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Growing Cuban Oregano: Plectranthus amboinicus

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Description
Form: Herb.
Lifespan: At least 4-5 years under favorable conditions.
Leaf retention: Evergreen in regions without freezes.
Growth rate: Rapid.
Mature Size: 1-3' high and 2-4' wide.
Flowers: Purple, pink or white, arrayed in vertical spikes.
Bloom: Summer. Some cultivars may not flower.
Fruit: Smooth nutlets.
Leaves: Light green to dark green with purple undersides, depending on cultivar, thick, fleshy, scalloped edges, strongly fragrant, edible. The flavor has been described as strong oregano with a minty pepperiness.
Stems: No thorns, easily broken.
Roots: Not invasive; tap root.
Wildlife: Attracts pollinating insects. Not browsed by mammals.
Toxic / Danger: No danger to humans. Poisonous to dogs, cats and horses.
Origin: East and southern Africa.

Cultivation and Uses
USDA hardiness zones: 10-11. Root hardy to 9a. This plant dies to the ground in freezes and recovers from its roots in the spring.
Heat tolerant: Yes.
Drought tolerant: Yes.
Sun: Full sun to part shade. Part shade is recommended in high temperature regions.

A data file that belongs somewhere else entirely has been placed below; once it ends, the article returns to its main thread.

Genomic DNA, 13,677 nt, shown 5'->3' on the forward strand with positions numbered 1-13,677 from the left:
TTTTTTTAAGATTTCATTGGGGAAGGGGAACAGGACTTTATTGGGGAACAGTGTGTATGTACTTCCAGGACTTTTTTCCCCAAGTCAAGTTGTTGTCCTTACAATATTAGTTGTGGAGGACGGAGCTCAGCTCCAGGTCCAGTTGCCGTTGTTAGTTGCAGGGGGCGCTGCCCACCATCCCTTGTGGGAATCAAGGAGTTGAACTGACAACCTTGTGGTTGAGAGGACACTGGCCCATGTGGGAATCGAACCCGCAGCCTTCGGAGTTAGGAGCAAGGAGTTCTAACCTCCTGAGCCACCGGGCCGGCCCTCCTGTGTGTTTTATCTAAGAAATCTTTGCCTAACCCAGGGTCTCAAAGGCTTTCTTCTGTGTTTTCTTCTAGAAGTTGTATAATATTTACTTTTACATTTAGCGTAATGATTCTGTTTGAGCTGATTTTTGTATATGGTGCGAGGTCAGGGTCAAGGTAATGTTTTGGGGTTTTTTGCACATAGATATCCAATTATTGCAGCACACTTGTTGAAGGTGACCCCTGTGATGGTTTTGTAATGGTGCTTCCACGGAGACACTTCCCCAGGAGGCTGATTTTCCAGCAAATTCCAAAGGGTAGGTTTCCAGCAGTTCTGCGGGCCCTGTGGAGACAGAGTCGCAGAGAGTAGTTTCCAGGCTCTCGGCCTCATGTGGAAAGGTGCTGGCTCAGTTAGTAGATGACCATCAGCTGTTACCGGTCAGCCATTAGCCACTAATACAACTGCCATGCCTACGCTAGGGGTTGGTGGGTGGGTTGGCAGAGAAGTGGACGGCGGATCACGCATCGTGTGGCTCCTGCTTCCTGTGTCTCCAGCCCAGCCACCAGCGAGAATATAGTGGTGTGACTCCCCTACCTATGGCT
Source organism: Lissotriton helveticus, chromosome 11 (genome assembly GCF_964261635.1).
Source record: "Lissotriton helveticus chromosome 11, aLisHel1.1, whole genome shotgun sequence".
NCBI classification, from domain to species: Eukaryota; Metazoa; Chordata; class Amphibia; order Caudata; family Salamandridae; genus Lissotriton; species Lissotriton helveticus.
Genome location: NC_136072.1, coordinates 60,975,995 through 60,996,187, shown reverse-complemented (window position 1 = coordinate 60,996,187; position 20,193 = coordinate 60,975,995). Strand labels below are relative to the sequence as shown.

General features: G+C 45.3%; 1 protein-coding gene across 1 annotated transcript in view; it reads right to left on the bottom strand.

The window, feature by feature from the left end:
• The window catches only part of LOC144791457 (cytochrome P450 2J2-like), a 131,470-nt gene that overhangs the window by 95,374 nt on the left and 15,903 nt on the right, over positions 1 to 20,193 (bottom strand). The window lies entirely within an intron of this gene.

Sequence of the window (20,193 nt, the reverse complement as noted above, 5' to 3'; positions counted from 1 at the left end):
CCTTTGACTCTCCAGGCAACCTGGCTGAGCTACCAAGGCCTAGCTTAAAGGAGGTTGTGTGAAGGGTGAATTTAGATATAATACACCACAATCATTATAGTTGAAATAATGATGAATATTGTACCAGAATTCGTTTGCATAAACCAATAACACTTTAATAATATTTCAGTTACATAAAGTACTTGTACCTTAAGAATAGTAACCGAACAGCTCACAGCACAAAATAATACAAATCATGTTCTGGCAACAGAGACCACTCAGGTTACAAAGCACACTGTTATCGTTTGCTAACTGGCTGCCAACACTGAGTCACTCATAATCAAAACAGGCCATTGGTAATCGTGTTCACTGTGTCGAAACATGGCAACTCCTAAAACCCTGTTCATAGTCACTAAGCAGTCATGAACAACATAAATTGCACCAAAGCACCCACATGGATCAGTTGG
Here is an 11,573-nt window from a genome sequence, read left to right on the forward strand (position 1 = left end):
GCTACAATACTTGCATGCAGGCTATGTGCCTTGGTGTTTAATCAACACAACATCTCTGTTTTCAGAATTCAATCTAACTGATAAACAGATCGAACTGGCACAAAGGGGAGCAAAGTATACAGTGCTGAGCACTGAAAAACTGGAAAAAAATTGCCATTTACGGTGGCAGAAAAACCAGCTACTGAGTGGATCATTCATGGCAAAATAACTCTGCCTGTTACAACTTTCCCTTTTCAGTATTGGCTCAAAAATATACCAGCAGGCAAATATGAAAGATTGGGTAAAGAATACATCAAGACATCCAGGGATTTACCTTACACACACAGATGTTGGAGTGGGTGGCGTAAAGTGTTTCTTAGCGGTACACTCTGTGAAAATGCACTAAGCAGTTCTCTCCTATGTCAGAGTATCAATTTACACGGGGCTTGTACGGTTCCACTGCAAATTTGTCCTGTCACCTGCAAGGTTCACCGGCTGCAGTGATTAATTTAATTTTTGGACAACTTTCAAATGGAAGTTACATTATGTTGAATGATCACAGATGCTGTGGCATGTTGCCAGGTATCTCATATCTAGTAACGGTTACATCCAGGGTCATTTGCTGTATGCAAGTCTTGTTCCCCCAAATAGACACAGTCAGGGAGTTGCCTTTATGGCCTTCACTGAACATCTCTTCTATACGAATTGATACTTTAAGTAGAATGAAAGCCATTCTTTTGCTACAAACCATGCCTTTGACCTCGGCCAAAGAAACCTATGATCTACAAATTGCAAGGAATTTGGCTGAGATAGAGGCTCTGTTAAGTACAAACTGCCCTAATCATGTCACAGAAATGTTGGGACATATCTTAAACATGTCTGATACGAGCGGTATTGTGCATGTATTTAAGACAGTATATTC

Water after becoming established: Monthly to twice a week depending on temperature and sunlight.
Soil: Very well drained, tolerant otherwise, pH 6.1-7.8 (slightly acidic to slightly alkaline). This plant can suffer from root rot in wet soil.
Mulch: Yes, to retain soil moisture and protect roots from temperature extremes.
Planting: Can be grown in pots, even indoors.
Litter: Low except it dies to the ground in freezes.
Propagation: Cuttings or seed. It easily roots from cuttings.
Uses: Ornamental, culinary. The leaves are used to flavor meat stuffings, soups, tomato sauces, and more.

Comments
This plant is a member of the Mint family (Lamiaceae). Another common name is Spanish Thyme.



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Latest update: February, 2019.

By Rameshng - Own work, CC BY-SA 3.0, httpscommons.wikimedia.orgwindex.phpcurid-18190546